China far ahead, but Kazakhstan still desires India alliance

October 26th, 2008 - 11:32 am ICT by IANS  

Astana, Oct 26 (IANS) Despite being slow off the block, India can still build close economic and trade ties with oil and mineral rich Kazakhstan as the country is keen to attract Indian investments and expand economic collaboration, experts say.Kazakhstan is a potential goldmine and has rich deposits of as many as 99 elements out of the 110 listed in Mendelev’s periodic table. Plus, it has large proven reserves of oil.

Yet, while China-Kazakhstan bilateral trade is currently around $14 billion and is tipped to touch $15 billion by 2010, India-Kazakhstan bilateral trade stands at a minuscule $200 million or so, according to foreign office figures here.

China has also inked several energy partnerships with the oil rich Central Asian countries including Kazakhstan and is an active member of the Shanghai Cooperation Organisation that includes besides China, Kazakhstan, Kyrgyzstan, Russia, Tajikistan, and Uzbekistan.

But despite China’s lead, Kazakhstan is still keen to attract Indian investments and expand economic and trade ties.

Kazakh Deputy Foreign Minister Nurian Yermekbayev told a visiting IANS correspondent: “We are interested in India’s partnership in information technology (IT), space research and oil exploration.”

Says Indian envoy Ashok Sajjanhar: “Indian businessmen couldn’t take advantage of Kazakhstan’s tax incentives during the initial years of its independence. But it is never too late.”

Kazakhstan is still keen to attract investments from India in a number of sectors where the Southeast Asian economic giant has an edge over most other countries such as education, petrochemicals, IT, tourism, power generation and transmission, oil refining, railways and agriculture as well as agro-processing, he says.

“Even collaboration in space research can be a great bet,” Sajjanhar told IANS in this business hub and capital city of Kazakhstan.

Kazakhstan possesses the world’s eighth largest oil reserves, the world’s largest lead, tungsten, barite, and uranium reserves, the world’s second-largest chromite, silver, and zinc reserves and the third- largest deposits of manganese besides significant deposits of gold, copper and iron ore.

Located near the northeast portion of the Caspian Sea, Kazakhstan claims most of the sea’s biggest known oil fields. According to the Energy Information Administration of the US government, Kazakhstan’s combined onshore and offshore proven hydrocarbon reserves have been estimated between nine billion and 40 billion barrels - comparable to OPEC members Algeria on the low end and Libya on the high end.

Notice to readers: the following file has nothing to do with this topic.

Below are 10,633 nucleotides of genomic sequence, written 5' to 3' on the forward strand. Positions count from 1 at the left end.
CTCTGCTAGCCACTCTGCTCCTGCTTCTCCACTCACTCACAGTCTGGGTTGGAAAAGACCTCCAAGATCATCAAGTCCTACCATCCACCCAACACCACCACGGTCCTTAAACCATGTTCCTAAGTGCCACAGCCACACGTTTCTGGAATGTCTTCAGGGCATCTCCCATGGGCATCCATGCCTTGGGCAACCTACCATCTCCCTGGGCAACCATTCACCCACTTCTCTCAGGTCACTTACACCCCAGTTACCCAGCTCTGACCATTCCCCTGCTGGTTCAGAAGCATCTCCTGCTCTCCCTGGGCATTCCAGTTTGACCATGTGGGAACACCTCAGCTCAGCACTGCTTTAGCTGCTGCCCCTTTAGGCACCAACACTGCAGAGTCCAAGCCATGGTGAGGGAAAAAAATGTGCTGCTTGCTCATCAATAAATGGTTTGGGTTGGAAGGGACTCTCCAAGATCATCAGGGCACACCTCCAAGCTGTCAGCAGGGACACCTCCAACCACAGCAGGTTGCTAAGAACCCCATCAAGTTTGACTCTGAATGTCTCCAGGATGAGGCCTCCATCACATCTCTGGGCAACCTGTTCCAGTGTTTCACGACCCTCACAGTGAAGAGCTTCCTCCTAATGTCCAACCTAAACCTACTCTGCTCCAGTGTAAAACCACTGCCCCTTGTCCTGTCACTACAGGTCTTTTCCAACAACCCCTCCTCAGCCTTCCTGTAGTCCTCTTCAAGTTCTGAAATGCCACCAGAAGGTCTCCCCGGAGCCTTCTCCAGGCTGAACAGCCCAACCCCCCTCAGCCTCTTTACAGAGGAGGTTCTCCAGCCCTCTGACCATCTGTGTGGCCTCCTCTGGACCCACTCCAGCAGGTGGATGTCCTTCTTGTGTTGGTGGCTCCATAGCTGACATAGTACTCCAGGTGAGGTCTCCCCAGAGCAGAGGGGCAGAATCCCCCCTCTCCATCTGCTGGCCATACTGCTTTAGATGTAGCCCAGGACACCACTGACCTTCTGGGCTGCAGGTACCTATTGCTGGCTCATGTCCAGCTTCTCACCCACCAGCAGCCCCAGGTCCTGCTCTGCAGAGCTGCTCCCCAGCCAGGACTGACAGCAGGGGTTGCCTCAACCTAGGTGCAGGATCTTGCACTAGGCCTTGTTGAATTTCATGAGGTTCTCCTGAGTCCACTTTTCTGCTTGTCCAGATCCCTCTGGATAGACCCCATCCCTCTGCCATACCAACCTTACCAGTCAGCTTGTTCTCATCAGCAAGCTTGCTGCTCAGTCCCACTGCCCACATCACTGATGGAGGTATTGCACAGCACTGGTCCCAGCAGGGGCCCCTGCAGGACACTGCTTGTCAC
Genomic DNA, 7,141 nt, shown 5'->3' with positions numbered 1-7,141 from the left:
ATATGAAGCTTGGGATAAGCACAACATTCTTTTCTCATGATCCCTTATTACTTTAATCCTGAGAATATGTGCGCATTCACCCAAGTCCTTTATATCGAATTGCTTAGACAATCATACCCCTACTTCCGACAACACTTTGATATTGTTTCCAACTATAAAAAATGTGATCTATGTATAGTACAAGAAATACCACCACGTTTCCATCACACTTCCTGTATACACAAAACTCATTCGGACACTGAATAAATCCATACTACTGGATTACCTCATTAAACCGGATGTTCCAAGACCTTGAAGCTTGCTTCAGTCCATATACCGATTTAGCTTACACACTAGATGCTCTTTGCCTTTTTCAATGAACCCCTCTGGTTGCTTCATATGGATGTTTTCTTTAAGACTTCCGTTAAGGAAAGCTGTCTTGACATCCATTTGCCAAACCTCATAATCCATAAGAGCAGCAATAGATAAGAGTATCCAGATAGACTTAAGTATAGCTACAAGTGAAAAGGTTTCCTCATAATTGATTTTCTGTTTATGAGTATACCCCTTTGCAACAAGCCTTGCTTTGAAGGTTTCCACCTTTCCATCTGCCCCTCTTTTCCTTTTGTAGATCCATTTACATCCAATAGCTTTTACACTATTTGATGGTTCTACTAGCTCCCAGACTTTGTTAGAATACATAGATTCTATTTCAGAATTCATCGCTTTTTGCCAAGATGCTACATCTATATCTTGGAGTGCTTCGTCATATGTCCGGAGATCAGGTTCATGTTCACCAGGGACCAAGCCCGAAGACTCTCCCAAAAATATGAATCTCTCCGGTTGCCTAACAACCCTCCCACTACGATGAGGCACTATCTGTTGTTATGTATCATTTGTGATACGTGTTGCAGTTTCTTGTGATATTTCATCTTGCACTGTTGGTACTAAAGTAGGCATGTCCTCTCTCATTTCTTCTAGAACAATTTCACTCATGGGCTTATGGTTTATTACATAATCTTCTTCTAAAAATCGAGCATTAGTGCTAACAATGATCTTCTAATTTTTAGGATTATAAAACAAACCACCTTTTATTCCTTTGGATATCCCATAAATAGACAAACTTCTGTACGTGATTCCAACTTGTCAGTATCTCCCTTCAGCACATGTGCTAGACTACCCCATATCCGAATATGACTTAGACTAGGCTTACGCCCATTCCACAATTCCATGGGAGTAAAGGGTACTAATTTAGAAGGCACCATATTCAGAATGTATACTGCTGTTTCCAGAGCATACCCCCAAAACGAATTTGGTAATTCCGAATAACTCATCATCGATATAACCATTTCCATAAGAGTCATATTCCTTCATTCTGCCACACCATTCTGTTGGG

OPEC stands for Oil and Petroleum Exporting Countries.

The country produced approximately 1.45 million barrels per day (bbl/d) of oil in 2007 and consumed 250,000 bbl/d, resulting in net petroleum exports of around 1.2 million bbl/d.

Oil exports are the foundation of the country’s economy and have ensured that average real gross domestic product (GDP) growth has stayed above nine percent for the last six years, making it one of the fastest growing countries in the world.

India, on the other hand, imports nearly 70 percent of its oil requirement, most of it from the Middle East. To overcome its dependence on the Middle East, the country needs to diversify its sources of oil import.

For India, the most attractive oil domain outside the Persian Gulf is the Caspian Basin. Recognizing this, India is already trying to befriend the region and gain a foothold.

But experts say India must do more to build meaningful relationships with countries such as Kazakhstan. Says strategic expert Sanat Kushkumbayev: “It’s time India looked towards east in its close neighbourhood rather than focusing only on the west.”

Kushkumbayev is deputy director of the Kazakhstan Institute for Strategic Studies.

“For Kazakhstan, India is strategically a vital partner. India has a responsible role in the Central Asian region. And our country is especially interested in collaboration in oil refining, railways and agriculture,” he adds.

Kazakhstan, the last Soviet republic to declare independence in December 1991, is a country bigger than the whole of western Europe. It is nestled between two Asian giants - Russia and China - sharing borders with Uzbekistan, Kyrgyzstan, Turkmenistan and the Caspian Sea.

Since its independence, the country has received more than $40 billion of foreign investment and, according to official estimates, the country’s oil and gas sector is tipped to attract $150-200 billion in the next 10 years.

At the official level too, Kazakhstan is very keen to expand ties with India given New Delhi’s increasing demand for uranium to fuel its growing nuclear energy requirements.

Thus, despite China’s substantial lead and its far-reaching presence in the Central Asian region, experts say it is still not too late for India to join the race and leverage its edge in many sectors like oil exploration and space research.

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